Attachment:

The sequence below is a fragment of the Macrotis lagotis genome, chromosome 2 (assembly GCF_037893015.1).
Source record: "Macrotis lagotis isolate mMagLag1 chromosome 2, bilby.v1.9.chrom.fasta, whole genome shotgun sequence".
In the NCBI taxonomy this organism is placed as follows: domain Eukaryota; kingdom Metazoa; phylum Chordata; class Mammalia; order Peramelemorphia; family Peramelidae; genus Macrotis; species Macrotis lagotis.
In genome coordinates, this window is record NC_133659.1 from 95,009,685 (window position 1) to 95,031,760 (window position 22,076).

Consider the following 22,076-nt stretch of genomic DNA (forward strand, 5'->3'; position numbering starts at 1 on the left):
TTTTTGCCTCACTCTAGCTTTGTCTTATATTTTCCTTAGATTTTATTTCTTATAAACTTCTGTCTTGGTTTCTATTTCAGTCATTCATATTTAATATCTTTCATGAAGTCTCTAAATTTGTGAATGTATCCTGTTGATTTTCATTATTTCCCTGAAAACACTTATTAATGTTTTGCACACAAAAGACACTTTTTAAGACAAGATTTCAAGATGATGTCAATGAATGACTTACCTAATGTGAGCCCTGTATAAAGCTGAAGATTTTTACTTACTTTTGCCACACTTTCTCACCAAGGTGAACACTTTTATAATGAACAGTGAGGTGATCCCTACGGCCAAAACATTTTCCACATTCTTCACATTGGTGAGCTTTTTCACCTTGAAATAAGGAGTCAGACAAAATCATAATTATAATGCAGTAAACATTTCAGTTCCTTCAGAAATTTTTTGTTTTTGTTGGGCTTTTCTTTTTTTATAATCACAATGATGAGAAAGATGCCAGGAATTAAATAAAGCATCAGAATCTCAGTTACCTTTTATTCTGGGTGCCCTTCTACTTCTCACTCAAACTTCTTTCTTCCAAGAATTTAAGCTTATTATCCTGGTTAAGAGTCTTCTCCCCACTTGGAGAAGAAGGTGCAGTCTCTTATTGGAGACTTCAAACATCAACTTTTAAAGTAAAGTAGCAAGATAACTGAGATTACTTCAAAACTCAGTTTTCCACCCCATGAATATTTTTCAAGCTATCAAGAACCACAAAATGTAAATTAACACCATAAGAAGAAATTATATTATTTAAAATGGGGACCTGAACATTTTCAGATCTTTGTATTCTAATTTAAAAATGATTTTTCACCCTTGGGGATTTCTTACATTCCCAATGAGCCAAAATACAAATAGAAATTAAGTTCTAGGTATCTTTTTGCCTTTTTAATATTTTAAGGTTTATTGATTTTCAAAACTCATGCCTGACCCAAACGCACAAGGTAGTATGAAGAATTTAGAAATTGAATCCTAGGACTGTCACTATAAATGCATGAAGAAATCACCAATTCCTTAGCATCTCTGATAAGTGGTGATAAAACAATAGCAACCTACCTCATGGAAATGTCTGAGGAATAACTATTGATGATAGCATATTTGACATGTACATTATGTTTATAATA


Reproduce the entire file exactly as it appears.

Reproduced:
The sequence below is a fragment of the Macrotis lagotis genome, chromosome 2 (assembly GCF_037893015.1).
Source record: "Macrotis lagotis isolate mMagLag1 chromosome 2, bilby.v1.9.chrom.fasta, whole genome shotgun sequence".
In the NCBI taxonomy this organism is placed as follows: domain Eukaryota; kingdom Metazoa; phylum Chordata; class Mammalia; order Peramelemorphia; family Peramelidae; genus Macrotis; species Macrotis lagotis.
In genome coordinates, this window is record NC_133659.1 from 95,009,685 (window position 1) to 95,031,760 (window position 22,076).

Consider the following 22,076-nt stretch of genomic DNA (forward strand, 5'->3'; position numbering starts at 1 on the left):
TTTTTGCCTCACTCTAGCTTTGTCTTATATTTTCCTTAGATTTTATTTCTTATAAACTTCTGTCTTGGTTTCTATTTCAGTCATTCATATTTAATATCTTTCATGAAGTCTCTAAATTTGTGAATGTATCCTGTTGATTTTCATTATTTCCCTGAAAACACTTATTAATGTTTTGCACACAAAAGACACTTTTTAAGACAAGATTTCAAGATGATGTCAATGAATGACTTACCTAATGTGAGCCCTGTATAAAGCTGAAGATTTTTACTTACTTTTGCCACACTTTCTCACCAAGGTGAACACTTTTATAATGAACAGTGAGGTGATCCCTACGGCCAAAACATTTTCCACATTCTTCACATTGGTGAGCTTTTTCACCTTGAAATAAGGAGTCAGACAAAATCATAATTATAATGCAGTAAACATTTCAGTTCCTTCAGAAATTTTTTGTTTTTGTTGGGCTTTTCTTTTTTTATAATCACAATGATGAGAAAGATGCCAGGAATTAAATAAAGCATCAGAATCTCAGTTACCTTTTATTCTGGGTGCCCTTCTACTTCTCACTCAAACTTCTTTCTTCCAAGAATTTAAGCTTATTATCCTGGTTAAGAGTCTTCTCCCCACTTGGAGAAGAAGGTGCAGTCTCTTATTGGAGACTTCAAACATCAACTTTTAAAGTAAAGTAGCAAGATAACTGAGATTACTTCAAAACTCAGTTTTCCACCCCATGAATATTTTTCAAGCTATCAAGAACCACAAAATGTAAATTAACACCATAAGAAGAAATTATATTATTTAAAATGGGGACCTGAACATTTTCAGATCTTTGTATTCTAATTTAAAAATGATTTTTCACCCTTGGGGATTTCTTACATTCCCAATGAGCCAAAATACAAATAGAAATTAAGTTCTAGGTATCTTTTTGCCTTTTTAATATTTTAAGGTTTATTGATTTTCAAAACTCATGCCTGACCCAAACGCACAAGGTAGTATGAAGAATTTAGAAATTGAATCCTAGGACTGTCACTATAAATGCATGAAGAAATCACCAATTCCTTAGCATCTCTGATAAGTGGTGATAAAACAATAGCAACCTACCTCATGGAAATGTCTGAGGAATAACTATTGATGATAGCATATTTGACATGTACATTATGTTTATAATA